AP audit reveals minor discrepancies within Georgia city finances

Maintaining accurate and clean financial records is what municipalities strive to do, but sometimes errors can be made and discrepancies can occur, whether by accident or on purpose. After receiving mostly good accounts payable audit results, the city of Macon, Georgia, is now working on resolving the few mistakes they made over the past fiscal year.

According to The Telegraph, the majority of the financial issues discovered within the audit were mistakes that the city had made in previous years. For the fiscal year 2012, there were approximately 12 discrepancies made by Macon employees, but this is a significant decrease from the 24 made the year before. Some of the instances of misappropriation occurred due to internal control problems and impacted several city offices, including payroll, accounts receivables and inventory management. To avoid making similar or additional errors in the future, the news source states that the city is implementing new policies and procedures for its financial processes, and officials are hoping that the increased fiscal oversight will help.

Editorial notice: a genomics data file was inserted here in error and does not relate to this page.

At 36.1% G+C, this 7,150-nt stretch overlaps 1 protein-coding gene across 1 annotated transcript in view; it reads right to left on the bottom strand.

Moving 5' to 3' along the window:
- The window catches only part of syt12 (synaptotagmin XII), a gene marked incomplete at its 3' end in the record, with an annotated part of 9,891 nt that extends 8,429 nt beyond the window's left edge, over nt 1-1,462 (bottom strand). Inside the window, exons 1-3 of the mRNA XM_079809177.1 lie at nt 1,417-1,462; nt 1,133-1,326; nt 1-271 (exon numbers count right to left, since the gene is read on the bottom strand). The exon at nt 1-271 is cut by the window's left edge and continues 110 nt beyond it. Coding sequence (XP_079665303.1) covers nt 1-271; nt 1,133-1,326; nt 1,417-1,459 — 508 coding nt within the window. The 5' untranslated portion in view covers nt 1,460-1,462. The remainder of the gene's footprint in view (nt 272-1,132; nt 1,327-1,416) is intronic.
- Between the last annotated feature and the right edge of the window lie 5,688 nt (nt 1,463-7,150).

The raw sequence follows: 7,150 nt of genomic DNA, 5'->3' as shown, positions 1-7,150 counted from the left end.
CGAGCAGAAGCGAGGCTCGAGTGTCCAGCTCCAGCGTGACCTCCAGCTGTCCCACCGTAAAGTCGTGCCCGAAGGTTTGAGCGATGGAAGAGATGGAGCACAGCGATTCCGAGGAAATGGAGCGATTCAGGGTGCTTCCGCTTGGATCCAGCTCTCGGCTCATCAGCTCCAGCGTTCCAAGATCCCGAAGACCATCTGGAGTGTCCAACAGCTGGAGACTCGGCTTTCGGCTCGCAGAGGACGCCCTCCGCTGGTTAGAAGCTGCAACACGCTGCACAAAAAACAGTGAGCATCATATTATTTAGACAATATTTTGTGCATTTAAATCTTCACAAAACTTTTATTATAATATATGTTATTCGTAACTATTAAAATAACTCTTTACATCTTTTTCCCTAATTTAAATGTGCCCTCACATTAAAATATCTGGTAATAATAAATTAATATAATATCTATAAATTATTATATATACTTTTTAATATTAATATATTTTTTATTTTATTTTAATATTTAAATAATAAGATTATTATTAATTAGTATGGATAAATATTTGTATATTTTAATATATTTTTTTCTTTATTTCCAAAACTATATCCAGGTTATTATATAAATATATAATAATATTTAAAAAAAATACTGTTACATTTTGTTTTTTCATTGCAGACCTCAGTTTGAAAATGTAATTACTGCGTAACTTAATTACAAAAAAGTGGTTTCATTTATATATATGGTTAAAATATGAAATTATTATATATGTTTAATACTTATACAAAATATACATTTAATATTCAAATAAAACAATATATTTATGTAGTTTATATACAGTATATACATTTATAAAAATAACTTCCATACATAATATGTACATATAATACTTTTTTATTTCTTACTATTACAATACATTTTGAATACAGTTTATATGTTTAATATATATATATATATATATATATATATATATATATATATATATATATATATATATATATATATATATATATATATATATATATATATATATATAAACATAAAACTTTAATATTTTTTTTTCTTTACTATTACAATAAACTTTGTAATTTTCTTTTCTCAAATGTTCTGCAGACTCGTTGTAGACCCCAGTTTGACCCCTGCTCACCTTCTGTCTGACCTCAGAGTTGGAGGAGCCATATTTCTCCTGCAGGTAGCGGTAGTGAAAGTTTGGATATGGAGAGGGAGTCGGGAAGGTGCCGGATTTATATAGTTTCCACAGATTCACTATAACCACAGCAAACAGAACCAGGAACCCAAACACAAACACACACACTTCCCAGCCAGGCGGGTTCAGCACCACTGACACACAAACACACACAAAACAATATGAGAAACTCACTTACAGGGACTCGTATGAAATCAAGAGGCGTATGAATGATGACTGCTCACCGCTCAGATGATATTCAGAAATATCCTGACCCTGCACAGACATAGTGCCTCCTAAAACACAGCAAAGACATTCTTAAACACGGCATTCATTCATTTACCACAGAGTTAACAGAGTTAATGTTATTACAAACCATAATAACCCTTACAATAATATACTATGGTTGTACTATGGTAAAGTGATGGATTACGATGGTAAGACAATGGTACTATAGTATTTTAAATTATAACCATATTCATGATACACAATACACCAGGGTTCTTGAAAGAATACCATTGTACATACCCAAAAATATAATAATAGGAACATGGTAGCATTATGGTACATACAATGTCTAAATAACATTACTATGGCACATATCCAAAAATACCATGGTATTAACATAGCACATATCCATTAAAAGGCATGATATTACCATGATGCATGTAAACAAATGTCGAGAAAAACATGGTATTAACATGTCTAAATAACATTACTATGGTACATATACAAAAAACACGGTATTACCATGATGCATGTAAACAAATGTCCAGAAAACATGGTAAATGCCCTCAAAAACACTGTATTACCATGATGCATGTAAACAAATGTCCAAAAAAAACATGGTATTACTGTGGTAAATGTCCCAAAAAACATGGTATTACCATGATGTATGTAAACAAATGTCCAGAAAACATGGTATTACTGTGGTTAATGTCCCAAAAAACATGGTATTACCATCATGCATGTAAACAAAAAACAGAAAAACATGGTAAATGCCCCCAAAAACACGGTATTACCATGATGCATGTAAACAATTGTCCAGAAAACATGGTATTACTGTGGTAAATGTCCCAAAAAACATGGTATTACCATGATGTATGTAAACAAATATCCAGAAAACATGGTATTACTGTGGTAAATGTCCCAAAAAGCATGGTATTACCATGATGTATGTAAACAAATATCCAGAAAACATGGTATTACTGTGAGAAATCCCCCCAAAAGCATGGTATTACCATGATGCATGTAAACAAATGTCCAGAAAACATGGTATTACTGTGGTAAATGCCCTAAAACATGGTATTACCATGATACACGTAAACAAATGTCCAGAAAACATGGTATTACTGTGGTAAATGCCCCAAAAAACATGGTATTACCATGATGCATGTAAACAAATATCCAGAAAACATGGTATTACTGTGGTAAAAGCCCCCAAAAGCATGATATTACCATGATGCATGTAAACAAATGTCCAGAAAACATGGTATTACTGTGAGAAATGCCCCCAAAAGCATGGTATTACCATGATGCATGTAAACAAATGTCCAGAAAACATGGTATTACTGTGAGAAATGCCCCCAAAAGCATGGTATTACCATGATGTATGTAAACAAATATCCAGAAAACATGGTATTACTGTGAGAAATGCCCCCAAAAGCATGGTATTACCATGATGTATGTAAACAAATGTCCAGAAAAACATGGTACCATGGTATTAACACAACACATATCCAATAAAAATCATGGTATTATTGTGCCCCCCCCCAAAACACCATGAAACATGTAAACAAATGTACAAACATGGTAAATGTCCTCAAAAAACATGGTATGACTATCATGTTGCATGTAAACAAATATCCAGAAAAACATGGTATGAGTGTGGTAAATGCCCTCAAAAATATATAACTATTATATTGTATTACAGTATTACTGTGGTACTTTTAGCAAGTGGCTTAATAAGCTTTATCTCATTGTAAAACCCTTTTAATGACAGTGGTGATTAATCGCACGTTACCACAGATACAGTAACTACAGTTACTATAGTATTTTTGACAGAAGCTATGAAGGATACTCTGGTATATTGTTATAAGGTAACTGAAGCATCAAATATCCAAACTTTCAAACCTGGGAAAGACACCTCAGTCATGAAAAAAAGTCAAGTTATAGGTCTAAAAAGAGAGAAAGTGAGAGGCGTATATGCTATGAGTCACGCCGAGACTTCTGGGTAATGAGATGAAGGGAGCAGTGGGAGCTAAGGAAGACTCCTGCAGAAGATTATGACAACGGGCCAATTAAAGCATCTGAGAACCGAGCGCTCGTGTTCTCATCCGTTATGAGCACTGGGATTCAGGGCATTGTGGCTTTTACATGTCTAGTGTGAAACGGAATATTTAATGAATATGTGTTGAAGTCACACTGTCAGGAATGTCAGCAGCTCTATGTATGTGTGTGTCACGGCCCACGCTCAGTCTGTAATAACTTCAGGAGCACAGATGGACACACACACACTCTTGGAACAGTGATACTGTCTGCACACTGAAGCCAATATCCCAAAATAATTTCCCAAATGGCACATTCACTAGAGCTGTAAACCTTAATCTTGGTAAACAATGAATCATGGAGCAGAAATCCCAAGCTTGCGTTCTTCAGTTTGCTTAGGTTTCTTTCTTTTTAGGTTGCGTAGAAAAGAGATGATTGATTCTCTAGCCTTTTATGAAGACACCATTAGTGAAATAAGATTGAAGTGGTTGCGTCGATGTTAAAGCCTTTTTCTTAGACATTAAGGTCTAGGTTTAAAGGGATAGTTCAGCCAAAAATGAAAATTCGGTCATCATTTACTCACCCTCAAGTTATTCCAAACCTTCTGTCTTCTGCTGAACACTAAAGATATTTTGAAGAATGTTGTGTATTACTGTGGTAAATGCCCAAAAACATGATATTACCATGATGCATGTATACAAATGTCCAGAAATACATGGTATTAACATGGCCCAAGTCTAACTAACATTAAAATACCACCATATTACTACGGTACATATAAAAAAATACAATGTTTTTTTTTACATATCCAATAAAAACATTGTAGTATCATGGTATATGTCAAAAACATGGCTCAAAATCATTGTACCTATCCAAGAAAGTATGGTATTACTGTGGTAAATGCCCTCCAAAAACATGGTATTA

Overall, Macon Mayor Robert Reichert and other city officials stated they were pleased with the most recent AP audit results, as they showed that the city has significantly improved its fiscal practices, according to WGMT-TV. For the most part, the 2012 financial errors are easy to fix, and Macon is taking the recommendations offered by the audit reports to update its policies and become better at managing money citywide.

"What that tells me is that the administration actually did take last year's audit seriously," councilman Tom Ellington told the source. "It provided a road map for how to avoid findings in the future and I think that we're going to see with those six, similar steps taken. I think that we're in a very good position right now. I was very, very pleased with the results of the audit and it's always nice to have somebody impartial from outside coming in and taking a look and saying, 'Yes, you're doing a good job.'"

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